We tested the ReflexMax7 here in our editorial office over several weeks with a variety of projects. It proved easy to use, fairly fast, and largely reliable—not perfect by any stretch, but its performance was very much in line with that of similar units we've tested. The tower ships with seven Plextor PX-716A DVD recorders. The Plextor recorders offer 16X recording to DVD±R and 48X CD recording. (Both of those are maximum speeds; the drive doesn't actually record at a full 16X or 48X across the breadth of the disc, reaching full speed only in the last stretch of a full-disc burn.) The Plextor drives also offer 4X burning to 8.5GB DVD+R DL media.
Usability is another hallmark of this unit, once you get the knack. You navigate the panel of options using a membrane keypad that consists of up and down arrow buttons and ENT and ESC keys. The simplest operations are disc-to-disc copies using the top recorder (ID:1) as the source drive. For faster operation or to bring the maximum number of simultaneous copies to seven, navigate through the main menu to Image and then to Load Image, and the ReflexMax will copy the complete disc in Drive 1 to the hard disk (ID:0) as a compliant DVD-Video image, or whatever format you have on the source disc. The 120GB hard disk is divided into partitions marked A, B, C, D, etc., and will keep your loaded images distinct by partition, but you'll have to note what content you have in each if you intend to keep multiple disc images resident on the drive. (This may prove useful if you're producing stage events, for example, and expect additional requests for disc copies to come in incrementally; you'll have your disc images at the ready for quick burning when the demand arises.)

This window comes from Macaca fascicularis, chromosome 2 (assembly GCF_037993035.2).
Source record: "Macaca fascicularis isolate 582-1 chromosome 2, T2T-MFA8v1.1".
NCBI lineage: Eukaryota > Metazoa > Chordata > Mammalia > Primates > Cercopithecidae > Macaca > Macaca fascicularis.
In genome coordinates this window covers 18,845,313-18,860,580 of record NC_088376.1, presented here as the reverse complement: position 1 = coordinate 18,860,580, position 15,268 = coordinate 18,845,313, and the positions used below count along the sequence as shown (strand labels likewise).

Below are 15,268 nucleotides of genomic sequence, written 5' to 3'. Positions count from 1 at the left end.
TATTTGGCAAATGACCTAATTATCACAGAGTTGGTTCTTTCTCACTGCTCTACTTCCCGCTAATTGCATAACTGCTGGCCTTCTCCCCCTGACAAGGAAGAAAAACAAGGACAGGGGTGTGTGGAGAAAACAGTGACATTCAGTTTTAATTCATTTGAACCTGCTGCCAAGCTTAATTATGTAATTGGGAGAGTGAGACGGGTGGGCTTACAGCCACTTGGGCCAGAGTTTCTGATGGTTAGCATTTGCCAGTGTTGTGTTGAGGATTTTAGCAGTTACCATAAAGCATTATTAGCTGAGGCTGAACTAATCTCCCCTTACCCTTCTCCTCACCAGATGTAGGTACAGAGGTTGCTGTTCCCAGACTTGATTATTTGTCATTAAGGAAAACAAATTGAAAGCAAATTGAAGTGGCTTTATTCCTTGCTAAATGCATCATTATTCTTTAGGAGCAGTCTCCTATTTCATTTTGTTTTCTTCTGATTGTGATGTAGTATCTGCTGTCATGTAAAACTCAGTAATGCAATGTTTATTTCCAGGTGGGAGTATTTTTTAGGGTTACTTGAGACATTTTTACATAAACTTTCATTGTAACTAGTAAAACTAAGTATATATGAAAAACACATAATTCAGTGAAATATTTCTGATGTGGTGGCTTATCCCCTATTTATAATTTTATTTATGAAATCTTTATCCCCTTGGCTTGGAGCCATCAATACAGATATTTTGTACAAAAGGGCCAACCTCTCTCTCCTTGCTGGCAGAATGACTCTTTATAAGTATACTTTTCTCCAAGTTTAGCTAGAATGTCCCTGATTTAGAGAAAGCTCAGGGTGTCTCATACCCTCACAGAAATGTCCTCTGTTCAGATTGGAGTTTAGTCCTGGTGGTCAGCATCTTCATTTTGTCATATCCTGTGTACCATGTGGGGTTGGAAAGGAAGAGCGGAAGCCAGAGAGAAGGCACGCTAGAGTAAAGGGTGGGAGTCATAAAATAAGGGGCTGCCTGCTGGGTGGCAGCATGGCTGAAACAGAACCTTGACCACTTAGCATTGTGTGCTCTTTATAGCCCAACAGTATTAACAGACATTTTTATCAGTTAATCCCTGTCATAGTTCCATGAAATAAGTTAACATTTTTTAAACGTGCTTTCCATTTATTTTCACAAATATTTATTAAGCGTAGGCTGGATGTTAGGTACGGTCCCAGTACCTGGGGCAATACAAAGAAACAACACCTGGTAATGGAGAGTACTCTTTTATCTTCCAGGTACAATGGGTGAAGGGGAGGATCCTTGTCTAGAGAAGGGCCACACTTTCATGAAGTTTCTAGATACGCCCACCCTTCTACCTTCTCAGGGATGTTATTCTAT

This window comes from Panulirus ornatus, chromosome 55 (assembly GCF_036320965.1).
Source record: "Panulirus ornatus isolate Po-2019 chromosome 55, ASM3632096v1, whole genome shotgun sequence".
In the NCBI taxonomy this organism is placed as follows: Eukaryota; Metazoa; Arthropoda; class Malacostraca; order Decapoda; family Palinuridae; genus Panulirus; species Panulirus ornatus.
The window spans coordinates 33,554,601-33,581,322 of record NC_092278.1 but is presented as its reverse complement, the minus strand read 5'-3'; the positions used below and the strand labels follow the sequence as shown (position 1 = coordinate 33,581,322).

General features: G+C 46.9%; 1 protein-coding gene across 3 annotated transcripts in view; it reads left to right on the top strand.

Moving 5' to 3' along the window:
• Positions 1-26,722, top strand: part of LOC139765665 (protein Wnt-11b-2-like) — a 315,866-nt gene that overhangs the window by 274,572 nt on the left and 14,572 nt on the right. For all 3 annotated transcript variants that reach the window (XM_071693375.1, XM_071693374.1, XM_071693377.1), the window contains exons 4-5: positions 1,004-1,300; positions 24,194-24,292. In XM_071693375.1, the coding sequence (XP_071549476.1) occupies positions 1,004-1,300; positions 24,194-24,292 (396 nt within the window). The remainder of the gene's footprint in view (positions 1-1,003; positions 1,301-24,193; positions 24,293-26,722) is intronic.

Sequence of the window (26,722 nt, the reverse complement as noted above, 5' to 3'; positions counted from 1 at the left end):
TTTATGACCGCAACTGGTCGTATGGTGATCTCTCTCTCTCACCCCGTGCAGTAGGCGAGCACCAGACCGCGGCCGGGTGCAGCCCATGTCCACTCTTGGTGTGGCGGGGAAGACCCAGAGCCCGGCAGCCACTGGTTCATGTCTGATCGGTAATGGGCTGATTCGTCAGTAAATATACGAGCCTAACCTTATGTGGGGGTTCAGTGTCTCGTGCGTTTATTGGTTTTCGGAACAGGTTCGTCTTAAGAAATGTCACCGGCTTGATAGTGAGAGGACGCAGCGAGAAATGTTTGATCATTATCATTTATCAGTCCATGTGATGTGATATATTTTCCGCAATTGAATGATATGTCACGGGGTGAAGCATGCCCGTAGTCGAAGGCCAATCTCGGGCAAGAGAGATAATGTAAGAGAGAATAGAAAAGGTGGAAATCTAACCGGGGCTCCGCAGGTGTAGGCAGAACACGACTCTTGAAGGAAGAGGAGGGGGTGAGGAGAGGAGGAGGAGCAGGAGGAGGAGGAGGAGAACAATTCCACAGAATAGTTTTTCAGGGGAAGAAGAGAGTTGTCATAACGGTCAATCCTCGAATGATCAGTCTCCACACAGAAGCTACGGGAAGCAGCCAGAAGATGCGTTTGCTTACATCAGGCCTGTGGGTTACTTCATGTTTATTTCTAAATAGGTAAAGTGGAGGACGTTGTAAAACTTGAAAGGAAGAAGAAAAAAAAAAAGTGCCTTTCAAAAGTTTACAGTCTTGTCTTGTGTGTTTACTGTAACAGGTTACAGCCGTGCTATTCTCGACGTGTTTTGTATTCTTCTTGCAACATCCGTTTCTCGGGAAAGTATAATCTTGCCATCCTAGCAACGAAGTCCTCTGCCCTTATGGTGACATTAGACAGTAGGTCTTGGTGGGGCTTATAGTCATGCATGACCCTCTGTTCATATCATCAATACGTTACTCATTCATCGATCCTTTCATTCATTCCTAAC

We're not especially interested in CD burning in a professional sense, since few event videographers are delivering work to their clients on CD, but for the record, the ReflexMax proved a mostly effective CD duplicator, whether using the top drive as source or CD-Audio images stored to the hard disk. Most of our six- and seven-disc duplication exercises went well, although the duplicator occasionally reported errors when burning to Drive 2 and failed to burn the disc (performance was much better burning from an image on the hard disk than when working from a CD source). The system consistently burned at 32X (about 3:30 for six full discs) when burning from a disc source, and 48X (about 2:45 for seven full discs) when burning from a hard disk-stored image. Our CD-R tests were performed using 48X CD-R media from HP, Verbatim, Taiyo Yuden, and Ritek USA (Ridata).
DVD performance was even more reliable. All the DVD burns we attempted succeeded, and verified properly. Sometimes they weren't as fast as we expected, but I'll happily wait an extra minute or so for a full complement of successfully burned discs rather than get a mix of good and bad discs faster. Disc-to-disc copies of our 4.55GB source DVD-Video were achieved in just under 13 minutes using Verbatim 16X DVD media. DVDs burned from Partition B on the hard disk (after waiting 6:30 to load the image) took 9:55 to produce seven good discs that played back and verified well. We also tested the system on a 7.7GB DVD+R DL source disc; success once again, with the burn clocking in around 31 minutes.